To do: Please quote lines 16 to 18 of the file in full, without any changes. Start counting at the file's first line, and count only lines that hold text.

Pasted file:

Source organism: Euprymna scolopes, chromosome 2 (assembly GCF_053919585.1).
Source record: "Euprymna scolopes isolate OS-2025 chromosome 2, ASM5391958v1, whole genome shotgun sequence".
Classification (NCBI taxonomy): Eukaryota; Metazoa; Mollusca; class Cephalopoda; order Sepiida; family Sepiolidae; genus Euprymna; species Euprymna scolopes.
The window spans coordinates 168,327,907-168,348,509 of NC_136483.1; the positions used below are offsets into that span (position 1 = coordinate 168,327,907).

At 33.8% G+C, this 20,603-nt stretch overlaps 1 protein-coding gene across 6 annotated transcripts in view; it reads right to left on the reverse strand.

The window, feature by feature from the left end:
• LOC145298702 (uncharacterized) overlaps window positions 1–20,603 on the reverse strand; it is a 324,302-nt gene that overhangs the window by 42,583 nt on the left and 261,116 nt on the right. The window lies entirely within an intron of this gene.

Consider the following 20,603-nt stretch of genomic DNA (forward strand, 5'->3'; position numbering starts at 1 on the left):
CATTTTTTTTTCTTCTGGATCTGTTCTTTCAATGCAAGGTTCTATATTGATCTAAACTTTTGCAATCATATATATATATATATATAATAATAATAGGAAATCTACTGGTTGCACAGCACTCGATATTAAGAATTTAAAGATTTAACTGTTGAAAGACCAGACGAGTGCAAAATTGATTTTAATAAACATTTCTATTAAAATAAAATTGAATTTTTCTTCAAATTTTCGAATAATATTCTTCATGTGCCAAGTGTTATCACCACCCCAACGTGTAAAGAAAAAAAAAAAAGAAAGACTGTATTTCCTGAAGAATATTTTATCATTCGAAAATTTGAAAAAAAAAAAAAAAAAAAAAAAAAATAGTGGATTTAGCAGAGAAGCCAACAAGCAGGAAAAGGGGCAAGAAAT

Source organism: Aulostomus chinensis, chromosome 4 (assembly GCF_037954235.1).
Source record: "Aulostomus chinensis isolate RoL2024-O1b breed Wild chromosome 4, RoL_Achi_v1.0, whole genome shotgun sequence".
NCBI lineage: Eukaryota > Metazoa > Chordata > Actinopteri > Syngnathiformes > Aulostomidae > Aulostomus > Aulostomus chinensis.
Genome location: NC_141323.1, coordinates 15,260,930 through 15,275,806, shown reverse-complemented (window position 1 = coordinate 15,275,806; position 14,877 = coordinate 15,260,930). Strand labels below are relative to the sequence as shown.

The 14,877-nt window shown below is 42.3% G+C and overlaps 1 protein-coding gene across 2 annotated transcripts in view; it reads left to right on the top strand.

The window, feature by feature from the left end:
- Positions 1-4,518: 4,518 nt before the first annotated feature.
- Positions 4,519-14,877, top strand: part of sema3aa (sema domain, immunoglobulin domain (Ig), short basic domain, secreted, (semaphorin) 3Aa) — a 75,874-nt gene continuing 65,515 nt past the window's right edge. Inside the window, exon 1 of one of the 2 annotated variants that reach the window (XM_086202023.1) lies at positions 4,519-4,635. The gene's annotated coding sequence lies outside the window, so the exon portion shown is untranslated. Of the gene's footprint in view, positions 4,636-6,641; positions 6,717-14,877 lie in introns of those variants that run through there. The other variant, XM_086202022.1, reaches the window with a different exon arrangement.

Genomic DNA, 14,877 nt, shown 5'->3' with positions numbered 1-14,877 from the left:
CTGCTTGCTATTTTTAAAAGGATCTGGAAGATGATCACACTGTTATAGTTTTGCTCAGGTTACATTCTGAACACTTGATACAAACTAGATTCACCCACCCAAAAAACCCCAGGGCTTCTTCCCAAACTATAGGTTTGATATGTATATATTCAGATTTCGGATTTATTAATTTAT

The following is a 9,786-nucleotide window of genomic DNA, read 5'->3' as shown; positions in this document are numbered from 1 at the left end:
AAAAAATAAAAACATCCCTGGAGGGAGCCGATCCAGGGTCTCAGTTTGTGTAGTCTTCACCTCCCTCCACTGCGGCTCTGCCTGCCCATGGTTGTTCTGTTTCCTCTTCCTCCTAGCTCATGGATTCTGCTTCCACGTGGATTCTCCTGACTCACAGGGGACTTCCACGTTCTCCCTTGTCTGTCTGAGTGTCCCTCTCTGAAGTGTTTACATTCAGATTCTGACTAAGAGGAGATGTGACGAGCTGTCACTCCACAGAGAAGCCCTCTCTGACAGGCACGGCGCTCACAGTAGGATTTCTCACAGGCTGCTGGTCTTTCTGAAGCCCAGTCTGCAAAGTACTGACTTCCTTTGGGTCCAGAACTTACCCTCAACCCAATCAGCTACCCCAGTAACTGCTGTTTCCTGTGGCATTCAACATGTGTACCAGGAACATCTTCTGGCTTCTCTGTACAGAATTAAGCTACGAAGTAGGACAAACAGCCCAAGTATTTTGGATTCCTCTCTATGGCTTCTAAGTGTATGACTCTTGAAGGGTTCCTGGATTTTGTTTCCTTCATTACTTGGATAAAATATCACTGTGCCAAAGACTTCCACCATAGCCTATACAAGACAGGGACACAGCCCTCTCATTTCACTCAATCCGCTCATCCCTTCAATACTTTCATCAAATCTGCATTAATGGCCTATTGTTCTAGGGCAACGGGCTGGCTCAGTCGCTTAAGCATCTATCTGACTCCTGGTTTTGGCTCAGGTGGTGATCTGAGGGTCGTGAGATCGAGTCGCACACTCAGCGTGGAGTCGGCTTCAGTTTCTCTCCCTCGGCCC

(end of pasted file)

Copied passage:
- Positions 1-4,518: 4,518 nt before the first annotated feature.
- Positions 4,519-14,877, top strand: part of sema3aa (sema domain, immunoglobulin domain (Ig), short basic domain, secreted, (semaphorin) 3Aa) — a 75,874-nt gene continuing 65,515 nt past the window's right edge. Inside the window, exon 1 of one of the 2 annotated variants that reach the window (XM_086202023.1) lies at positions 4,519-4,635. The gene's annotated coding sequence lies outside the window, so the exon portion shown is untranslated. Of the gene's footprint in view, positions 4,636-6,641; positions 6,717-14,877 lie in introns of those variants that run through there. The other variant, XM_086202022.1, reaches the window with a different exon arrangement.

Genomic DNA, 14,877 nt, shown 5'->3' with positions numbered 1-14,877 from the left: